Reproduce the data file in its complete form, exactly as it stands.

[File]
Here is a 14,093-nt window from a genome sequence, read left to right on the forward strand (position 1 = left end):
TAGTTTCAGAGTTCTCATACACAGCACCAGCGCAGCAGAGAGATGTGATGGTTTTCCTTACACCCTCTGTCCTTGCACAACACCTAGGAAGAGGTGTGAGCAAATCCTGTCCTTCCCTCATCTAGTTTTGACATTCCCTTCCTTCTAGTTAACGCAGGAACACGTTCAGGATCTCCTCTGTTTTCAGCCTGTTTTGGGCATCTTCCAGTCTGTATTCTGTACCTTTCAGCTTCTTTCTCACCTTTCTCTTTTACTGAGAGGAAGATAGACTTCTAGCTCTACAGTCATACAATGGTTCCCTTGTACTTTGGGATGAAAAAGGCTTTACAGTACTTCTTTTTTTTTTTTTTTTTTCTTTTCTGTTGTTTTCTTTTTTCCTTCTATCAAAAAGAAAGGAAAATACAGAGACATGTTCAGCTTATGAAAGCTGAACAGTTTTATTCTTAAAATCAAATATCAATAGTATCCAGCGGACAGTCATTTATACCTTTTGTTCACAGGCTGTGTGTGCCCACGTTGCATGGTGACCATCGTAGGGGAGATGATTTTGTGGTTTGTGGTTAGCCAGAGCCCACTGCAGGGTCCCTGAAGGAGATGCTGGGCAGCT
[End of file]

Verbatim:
Here is a 14,093-nt window from a genome sequence, read left to right on the forward strand (position 1 = left end):
TAGTTTCAGAGTTCTCATACACAGCACCAGCGCAGCAGAGAGATGTGATGGTTTTCCTTACACCCTCTGTCCTTGCACAACACCTAGGAAGAGGTGTGAGCAAATCCTGTCCTTCCCTCATCTAGTTTTGACATTCCCTTCCTTCTAGTTAACGCAGGAACACGTTCAGGATCTCCTCTGTTTTCAGCCTGTTTTGGGCATCTTCCAGTCTGTATTCTGTACCTTTCAGCTTCTTTCTCACCTTTCTCTTTTACTGAGAGGAAGATAGACTTCTAGCTCTACAGTCATACAATGGTTCCCTTGTACTTTGGGATGAAAAAGGCTTTACAGTACTTCTTTTTTTTTTTTTTTTTTCTTTTCTGTTGTTTTCTTTTTTCCTTCTATCAAAAAGAAAGGAAAATACAGAGACATGTTCAGCTTATGAAAGCTGAACAGTTTTATTCTTAAAATCAAATATCAATAGTATCCAGCGGACAGTCATTTATACCTTTTGTTCACAGGCTGTGTGTGCCCACGTTGCATGGTGACCATCGTAGGGGAGATGATTTTGTGGTTTGTGGTTAGCCAGAGCCCACTGCAGGGTCCCTGAAGGAGATGCTGGGCAGCT